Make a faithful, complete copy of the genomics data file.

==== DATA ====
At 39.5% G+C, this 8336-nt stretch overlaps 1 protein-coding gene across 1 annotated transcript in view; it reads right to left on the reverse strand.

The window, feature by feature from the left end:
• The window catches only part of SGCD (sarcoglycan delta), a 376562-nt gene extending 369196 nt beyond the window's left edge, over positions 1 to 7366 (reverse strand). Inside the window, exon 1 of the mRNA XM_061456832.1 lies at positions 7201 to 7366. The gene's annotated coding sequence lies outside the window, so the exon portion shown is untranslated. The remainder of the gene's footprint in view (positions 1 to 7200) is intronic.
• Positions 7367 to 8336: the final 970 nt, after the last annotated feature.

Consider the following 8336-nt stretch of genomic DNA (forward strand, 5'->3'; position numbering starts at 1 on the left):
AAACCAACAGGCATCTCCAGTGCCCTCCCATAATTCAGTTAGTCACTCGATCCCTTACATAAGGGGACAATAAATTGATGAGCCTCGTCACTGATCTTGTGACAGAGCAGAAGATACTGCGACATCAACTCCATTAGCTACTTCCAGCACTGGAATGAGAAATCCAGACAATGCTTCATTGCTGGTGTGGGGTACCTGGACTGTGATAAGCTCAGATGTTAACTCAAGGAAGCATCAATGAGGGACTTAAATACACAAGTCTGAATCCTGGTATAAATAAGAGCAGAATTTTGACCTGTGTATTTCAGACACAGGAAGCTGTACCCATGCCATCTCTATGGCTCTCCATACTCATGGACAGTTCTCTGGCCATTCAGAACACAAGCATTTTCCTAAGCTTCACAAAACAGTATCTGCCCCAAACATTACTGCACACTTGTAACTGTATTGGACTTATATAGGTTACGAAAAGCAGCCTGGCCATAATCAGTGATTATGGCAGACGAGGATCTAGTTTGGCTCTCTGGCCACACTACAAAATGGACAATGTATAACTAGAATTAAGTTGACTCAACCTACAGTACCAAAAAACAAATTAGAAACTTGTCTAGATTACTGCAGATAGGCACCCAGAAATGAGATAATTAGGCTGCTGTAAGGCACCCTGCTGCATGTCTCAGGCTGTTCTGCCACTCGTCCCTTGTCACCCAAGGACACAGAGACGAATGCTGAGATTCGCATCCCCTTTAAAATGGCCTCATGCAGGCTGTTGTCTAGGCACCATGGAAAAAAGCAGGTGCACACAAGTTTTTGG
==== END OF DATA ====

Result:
At 39.5% G+C, this 8336-nt stretch overlaps 1 protein-coding gene across 1 annotated transcript in view; it reads right to left on the reverse strand.

The window, feature by feature from the left end:
• The window catches only part of SGCD (sarcoglycan delta), a 376562-nt gene extending 369196 nt beyond the window's left edge, over positions 1 to 7366 (reverse strand). Inside the window, exon 1 of the mRNA XM_061456832.1 lies at positions 7201 to 7366. The gene's annotated coding sequence lies outside the window, so the exon portion shown is untranslated. The remainder of the gene's footprint in view (positions 1 to 7200) is intronic.
• Positions 7367 to 8336: the final 970 nt, after the last annotated feature.

Consider the following 8336-nt stretch of genomic DNA (forward strand, 5'->3'; position numbering starts at 1 on the left):
AAACCAACAGGCATCTCCAGTGCCCTCCCATAATTCAGTTAGTCACTCGATCCCTTACATAAGGGGACAATAAATTGATGAGCCTCGTCACTGATCTTGTGACAGAGCAGAAGATACTGCGACATCAACTCCATTAGCTACTTCCAGCACTGGAATGAGAAATCCAGACAATGCTTCATTGCTGGTGTGGGGTACCTGGACTGTGATAAGCTCAGATGTTAACTCAAGGAAGCATCAATGAGGGACTTAAATACACAAGTCTGAATCCTGGTATAAATAAGAGCAGAATTTTGACCTGTGTATTTCAGACACAGGAAGCTGTACCCATGCCATCTCTATGGCTCTCCATACTCATGGACAGTTCTCTGGCCATTCAGAACACAAGCATTTTCCTAAGCTTCACAAAACAGTATCTGCCCCAAACATTACTGCACACTTGTAACTGTATTGGACTTATATAGGTTACGAAAAGCAGCCTGGCCATAATCAGTGATTATGGCAGACGAGGATCTAGTTTGGCTCTCTGGCCACACTACAAAATGGACAATGTATAACTAGAATTAAGTTGACTCAACCTACAGTACCAAAAAACAAATTAGAAACTTGTCTAGATTACTGCAGATAGGCACCCAGAAATGAGATAATTAGGCTGCTGTAAGGCACCCTGCTGCATGTCTCAGGCTGTTCTGCCACTCGTCCCTTGTCACCCAAGGACACAGAGACGAATGCTGAGATTCGCATCCCCTTTAAAATGGCCTCATGCAGGCTGTTGTCTAGGCACCATGGAAAAAAGCAGGTGCACACAAGTTTTTGG